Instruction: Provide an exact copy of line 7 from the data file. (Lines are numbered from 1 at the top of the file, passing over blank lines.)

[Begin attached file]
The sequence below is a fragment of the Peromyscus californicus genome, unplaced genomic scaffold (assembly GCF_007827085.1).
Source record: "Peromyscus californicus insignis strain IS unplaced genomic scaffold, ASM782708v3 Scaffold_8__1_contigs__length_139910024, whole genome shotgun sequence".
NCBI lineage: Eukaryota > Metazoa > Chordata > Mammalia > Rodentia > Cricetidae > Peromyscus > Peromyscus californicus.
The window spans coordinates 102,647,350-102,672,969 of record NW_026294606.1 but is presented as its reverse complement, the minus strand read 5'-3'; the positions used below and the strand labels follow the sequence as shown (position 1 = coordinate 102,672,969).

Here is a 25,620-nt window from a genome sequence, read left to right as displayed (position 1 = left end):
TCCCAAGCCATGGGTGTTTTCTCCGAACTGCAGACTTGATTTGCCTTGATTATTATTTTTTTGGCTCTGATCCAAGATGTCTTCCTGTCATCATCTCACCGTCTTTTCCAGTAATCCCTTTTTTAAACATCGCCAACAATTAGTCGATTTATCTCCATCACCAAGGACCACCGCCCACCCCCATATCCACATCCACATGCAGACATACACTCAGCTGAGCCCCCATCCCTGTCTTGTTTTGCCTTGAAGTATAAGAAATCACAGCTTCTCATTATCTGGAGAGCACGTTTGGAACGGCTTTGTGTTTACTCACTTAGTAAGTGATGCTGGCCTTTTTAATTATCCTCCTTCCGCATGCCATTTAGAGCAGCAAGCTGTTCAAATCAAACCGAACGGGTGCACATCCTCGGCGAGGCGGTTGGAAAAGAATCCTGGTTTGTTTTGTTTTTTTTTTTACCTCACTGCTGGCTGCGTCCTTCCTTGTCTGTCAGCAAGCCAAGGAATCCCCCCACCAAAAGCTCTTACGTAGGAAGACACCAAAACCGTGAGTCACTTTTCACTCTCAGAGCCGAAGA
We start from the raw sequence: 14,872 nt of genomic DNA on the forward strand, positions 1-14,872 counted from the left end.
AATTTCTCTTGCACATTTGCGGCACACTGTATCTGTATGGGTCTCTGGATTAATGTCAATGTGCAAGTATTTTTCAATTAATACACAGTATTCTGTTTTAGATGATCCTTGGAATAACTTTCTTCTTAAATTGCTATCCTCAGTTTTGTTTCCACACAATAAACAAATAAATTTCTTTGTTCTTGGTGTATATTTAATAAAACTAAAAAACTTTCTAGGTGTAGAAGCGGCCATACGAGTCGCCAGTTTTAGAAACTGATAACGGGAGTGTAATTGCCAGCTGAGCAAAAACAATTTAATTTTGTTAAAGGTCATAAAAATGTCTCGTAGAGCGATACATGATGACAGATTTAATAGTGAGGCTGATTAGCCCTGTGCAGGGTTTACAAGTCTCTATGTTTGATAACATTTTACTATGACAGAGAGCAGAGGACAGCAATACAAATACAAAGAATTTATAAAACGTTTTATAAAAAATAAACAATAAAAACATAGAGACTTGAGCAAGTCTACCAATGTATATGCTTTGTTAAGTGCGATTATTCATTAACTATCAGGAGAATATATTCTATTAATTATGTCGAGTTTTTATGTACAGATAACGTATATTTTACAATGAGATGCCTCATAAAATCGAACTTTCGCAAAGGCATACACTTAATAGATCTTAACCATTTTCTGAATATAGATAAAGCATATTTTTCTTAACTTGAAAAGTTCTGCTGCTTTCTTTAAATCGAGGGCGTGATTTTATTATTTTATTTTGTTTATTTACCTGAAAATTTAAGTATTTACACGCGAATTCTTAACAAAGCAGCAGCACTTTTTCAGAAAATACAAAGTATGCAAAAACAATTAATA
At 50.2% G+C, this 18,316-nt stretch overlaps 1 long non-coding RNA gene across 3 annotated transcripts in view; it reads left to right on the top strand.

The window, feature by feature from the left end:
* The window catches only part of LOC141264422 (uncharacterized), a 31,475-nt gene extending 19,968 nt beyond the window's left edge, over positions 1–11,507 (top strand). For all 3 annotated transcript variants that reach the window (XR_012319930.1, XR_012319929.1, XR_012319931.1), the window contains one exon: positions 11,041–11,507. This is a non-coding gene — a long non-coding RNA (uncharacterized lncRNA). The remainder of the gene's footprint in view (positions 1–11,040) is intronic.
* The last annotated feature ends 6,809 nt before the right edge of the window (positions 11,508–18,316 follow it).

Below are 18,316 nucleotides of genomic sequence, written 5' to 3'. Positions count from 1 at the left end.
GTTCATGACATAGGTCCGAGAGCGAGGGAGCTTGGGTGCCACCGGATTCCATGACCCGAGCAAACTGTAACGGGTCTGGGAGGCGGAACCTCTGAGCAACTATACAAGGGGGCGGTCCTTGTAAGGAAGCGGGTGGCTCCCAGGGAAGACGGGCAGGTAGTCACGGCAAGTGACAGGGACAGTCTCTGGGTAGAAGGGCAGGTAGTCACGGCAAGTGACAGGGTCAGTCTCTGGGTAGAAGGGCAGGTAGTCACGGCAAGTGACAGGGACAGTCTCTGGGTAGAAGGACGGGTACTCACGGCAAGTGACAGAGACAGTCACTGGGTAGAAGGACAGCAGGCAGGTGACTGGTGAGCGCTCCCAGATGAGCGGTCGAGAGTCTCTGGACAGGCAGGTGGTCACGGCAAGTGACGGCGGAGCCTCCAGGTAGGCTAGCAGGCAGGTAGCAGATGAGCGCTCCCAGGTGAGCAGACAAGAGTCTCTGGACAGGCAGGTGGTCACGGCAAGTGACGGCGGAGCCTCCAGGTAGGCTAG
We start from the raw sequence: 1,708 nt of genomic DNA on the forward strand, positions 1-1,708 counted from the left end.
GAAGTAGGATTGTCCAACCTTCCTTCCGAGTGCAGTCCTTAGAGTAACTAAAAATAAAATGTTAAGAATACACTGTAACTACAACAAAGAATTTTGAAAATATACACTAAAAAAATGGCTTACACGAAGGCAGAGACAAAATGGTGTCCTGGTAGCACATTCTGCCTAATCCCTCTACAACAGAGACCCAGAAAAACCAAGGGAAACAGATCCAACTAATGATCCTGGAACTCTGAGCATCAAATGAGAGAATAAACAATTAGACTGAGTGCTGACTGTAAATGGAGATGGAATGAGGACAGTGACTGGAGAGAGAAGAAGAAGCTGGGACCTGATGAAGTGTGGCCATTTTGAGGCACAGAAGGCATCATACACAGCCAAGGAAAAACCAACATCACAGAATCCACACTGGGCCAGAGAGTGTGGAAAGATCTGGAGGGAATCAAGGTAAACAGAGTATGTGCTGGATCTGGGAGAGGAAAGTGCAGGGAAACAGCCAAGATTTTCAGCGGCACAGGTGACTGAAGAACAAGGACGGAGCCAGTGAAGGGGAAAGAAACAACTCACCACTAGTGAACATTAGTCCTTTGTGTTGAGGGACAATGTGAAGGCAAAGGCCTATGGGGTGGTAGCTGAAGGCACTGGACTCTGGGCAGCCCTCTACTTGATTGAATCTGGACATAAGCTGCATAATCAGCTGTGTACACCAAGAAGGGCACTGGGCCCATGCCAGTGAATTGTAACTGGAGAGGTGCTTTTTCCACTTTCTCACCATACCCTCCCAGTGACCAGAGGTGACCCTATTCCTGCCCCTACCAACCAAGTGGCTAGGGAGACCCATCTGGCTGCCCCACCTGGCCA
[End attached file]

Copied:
We start from the raw sequence: 14,872 nt of genomic DNA on the forward strand, positions 1-14,872 counted from the left end.